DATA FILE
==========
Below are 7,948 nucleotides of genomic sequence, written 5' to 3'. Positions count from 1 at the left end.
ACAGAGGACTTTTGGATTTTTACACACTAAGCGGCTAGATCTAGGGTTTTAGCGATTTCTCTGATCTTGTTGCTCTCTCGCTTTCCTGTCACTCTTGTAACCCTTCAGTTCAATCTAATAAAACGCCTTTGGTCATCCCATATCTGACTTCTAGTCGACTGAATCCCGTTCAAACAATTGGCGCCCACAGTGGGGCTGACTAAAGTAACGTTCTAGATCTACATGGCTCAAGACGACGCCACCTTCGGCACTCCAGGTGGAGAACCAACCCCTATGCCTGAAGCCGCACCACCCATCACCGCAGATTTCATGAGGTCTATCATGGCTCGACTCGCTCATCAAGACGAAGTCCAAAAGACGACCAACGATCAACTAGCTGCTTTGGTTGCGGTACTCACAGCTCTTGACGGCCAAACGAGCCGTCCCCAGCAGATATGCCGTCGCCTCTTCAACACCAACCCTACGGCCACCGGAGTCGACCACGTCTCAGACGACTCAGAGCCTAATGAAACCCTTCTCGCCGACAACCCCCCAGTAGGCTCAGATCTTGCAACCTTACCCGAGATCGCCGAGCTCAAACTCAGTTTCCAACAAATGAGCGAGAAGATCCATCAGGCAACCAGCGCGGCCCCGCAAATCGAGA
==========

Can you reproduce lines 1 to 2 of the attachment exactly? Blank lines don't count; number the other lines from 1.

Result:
Below are 7,948 nucleotides of genomic sequence, written 5' to 3'. Positions count from 1 at the left end.
ACAGAGGACTTTTGGATTTTTACACACTAAGCGGCTAGATCTAGGGTTTTAGCGATTTCTCTGATCTTGTTGCTCTCTCGCTTTCCTGTCACTCTTGTAACCCTTCAGTTCAATCTAATAAAACGCCTTTGGTCATCCCATATCTGACTTCTAGTCGACTGAATCCCGTTCAAACAATTGGCGCCCACAGTGGGGCTGACTAAAGTAACGTTCTAGATCTACATGGCTCAAGACGACGCCACCTTCGGCACTCCAGGTGGAGAACCAACCCCTATGCCTGAAGCCGCACCACCCATCACCGCAGATTTCATGAGGTCTATCATGGCTCGACTCGCTCATCAAGACGAAGTCCAAAAGACGACCAACGATCAACTAGCTGCTTTGGTTGCGGTACTCACAGCTCTTGACGGCCAAACGAGCCGTCCCCAGCAGATATGCCGTCGCCTCTTCAACACCAACCCTACGGCCACCGGAGTCGACCACGTCTCAGACGACTCAGAGCCTAATGAAACCCTTCTCGCCGACAACCCCCCAGTAGGCTCAGATCTTGCAACCTTACCCGAGATCGCCGAGCTCAAACTCAGTTTCCAACAAATGAGCGAGAAGATCCATCAGGCAACCAGCGCGGCCCCGCAAATCGAGA